Chocolatey: Having an aroma, taste or aftertaste similar to that of unsweetened chocolate.

Crema: The dense reddish brown froth covering the top of an expresso. It is an important part of an expresso as is holds the sugar, flavor and aroma before it dissolves into the drink.

Decaffeination Process: A process that takes the caffeine out of coffee. It can be done chemically or by using water filtration. There are many different types of processes but they all involve the green beans being soaked in a liquid or solvent that extracts the caffeine. Decaffeinated beans are darker in color than others.

Delicate: Having a fragile and subtly sweet sensation perceived by the tip of the tongue, much like a coffee that is well-balanced.

Dull: Referring to a coffee that lacks character and its original flavors, similar to it being flat. It may be due to an inferior quality, poor preparation or lack of freshness.



Espresso: A coffee beverage that contains little water which gives it a very rich and strong flavor. It is served by the ounce and is meant to be consumed immediately after preparation.

Flat: The lack of flavor and aroma.

Fresh: Describing the recently harvested and roasted coffee beans that have a bright, rich flavor and satisfying aroma.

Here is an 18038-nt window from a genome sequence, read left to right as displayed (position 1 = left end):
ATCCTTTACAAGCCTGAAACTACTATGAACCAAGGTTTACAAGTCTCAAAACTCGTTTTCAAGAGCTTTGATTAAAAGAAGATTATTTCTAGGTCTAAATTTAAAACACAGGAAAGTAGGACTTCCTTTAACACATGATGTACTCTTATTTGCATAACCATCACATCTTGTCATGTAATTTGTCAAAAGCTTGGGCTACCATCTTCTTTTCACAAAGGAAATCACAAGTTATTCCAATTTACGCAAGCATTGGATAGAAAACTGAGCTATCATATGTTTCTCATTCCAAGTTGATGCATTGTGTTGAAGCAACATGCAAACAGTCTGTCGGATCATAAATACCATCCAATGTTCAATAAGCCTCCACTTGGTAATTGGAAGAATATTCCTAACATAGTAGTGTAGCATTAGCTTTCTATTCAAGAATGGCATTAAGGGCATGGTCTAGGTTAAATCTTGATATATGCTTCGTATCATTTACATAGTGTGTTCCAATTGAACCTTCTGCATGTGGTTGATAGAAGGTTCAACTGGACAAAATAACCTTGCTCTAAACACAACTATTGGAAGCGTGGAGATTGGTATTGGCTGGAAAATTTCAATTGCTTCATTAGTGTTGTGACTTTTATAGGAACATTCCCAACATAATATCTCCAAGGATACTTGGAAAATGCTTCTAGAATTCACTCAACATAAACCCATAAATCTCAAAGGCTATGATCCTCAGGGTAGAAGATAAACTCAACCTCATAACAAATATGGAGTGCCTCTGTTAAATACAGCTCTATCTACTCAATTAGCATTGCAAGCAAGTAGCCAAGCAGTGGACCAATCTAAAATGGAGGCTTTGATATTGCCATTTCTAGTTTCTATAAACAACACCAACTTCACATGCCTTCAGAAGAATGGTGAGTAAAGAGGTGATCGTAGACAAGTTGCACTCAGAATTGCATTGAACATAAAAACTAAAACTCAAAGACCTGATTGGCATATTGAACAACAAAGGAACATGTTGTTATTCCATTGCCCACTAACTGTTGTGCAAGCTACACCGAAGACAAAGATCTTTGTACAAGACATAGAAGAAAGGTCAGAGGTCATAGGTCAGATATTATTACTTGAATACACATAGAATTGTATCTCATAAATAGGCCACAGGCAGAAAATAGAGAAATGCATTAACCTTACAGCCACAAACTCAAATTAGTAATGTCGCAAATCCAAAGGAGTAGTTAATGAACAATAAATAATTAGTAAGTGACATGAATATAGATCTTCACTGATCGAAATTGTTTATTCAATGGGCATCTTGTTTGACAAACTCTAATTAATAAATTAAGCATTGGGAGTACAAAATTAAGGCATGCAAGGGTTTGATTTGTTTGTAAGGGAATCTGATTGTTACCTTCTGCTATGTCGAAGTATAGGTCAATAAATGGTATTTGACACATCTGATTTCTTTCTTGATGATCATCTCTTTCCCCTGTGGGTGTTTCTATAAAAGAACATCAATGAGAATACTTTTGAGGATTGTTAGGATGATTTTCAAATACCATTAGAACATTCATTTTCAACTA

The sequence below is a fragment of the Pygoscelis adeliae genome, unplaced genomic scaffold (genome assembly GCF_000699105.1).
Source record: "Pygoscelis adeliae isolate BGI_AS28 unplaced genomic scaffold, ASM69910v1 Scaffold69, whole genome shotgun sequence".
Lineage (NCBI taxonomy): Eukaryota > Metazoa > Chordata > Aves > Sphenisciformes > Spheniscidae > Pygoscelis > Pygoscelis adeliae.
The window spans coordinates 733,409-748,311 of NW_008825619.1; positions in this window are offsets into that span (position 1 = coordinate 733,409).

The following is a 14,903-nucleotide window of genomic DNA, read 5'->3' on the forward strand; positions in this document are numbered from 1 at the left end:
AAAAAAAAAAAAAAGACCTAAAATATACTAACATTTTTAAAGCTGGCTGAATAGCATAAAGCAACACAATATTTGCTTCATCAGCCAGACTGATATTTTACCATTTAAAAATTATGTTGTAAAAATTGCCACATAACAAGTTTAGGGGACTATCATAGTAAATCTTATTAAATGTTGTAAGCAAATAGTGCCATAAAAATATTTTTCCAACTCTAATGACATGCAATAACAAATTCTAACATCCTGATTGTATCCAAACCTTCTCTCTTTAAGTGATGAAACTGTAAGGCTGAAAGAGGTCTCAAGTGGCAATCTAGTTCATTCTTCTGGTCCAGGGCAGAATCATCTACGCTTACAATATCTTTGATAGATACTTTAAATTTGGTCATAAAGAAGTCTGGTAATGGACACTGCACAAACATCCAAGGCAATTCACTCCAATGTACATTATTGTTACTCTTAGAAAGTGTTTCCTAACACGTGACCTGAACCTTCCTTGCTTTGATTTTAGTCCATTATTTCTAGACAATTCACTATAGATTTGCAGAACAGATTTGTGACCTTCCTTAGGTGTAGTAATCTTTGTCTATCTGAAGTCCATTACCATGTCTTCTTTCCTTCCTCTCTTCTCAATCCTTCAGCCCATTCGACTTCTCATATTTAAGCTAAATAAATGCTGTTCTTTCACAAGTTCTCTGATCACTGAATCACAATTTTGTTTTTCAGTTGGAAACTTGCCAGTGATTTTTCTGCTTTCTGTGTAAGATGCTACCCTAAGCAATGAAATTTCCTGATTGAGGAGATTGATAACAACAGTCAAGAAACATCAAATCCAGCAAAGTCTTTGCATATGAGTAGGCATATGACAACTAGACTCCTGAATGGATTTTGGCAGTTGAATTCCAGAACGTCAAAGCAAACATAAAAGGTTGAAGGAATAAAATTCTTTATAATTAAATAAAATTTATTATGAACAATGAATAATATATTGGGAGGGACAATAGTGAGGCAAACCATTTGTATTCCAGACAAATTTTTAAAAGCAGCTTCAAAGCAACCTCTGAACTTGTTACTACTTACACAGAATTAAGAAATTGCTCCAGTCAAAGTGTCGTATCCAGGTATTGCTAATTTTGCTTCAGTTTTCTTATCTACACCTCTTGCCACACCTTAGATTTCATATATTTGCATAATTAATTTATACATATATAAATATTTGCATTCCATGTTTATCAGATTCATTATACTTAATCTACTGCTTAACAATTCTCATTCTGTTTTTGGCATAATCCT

Fruity: Having an aroma, taste or aftertaste to that of fruit. A common characteristic of many coffees considering that coffee beans are seeds of fruit. It can be used to describe a coffees acidity.

Full: Referring to a moderately pronounced presence of characteristics such as aroma, acidity, body and flavor.

Gourmet: A type of coffee that is made from the finest Arabica beans and specially roasted to its premium roast profile.

Green Beans: The coffee beans before roasting. They have greenish tan appearance.

Mild: Used to describe a coffee that has a subtle and delicate taste.

Nutty: Having an aroma, taste or aftertaste reminiscent of nuts such as hazelnuts, walnuts, peanuts and almonds.

Organic: A growing process where no pesticides or artificial fertilizers are used. This is certified by an international body. the Organic Crop Improvement Association, or the USDA Organic branding.

Rich: Having a pleasing fullness in flavor, body or acidity.

Roast Profile: The relationship between time, rate and temperature in coffee roasting. Roast profiling allows the coffees distinct characteristics to be highlighted.

Robusta: A lower grade coffee with a full body and high caffeine content but a flat taste. The tree originated from central and western sub-Saharan Africa. It does not take much care, attention or money to yield a large crop so it is common among instant and pre-ground commercial coffees.

Micro-roaster: A company that roasts small batches of coffee to specific standards. The ability to evenly roast beans using a particular style and expertise gives the coffee a more crafted taste.

Smooth: Used to describe a low acidic, well-balanced coffee free of any distinct aftertastes.

Strong: Referring to a pungent coffee made with a high ratio of coffee grounds to water. Commonly used to describe a very dark cup of coffee that is heavy bodied.

Watery: A weak coffee that lacks body and oil in taste and texture.

Weak: Describing a coffee that lacks body and is made with a low ratio of coffee grounds to water.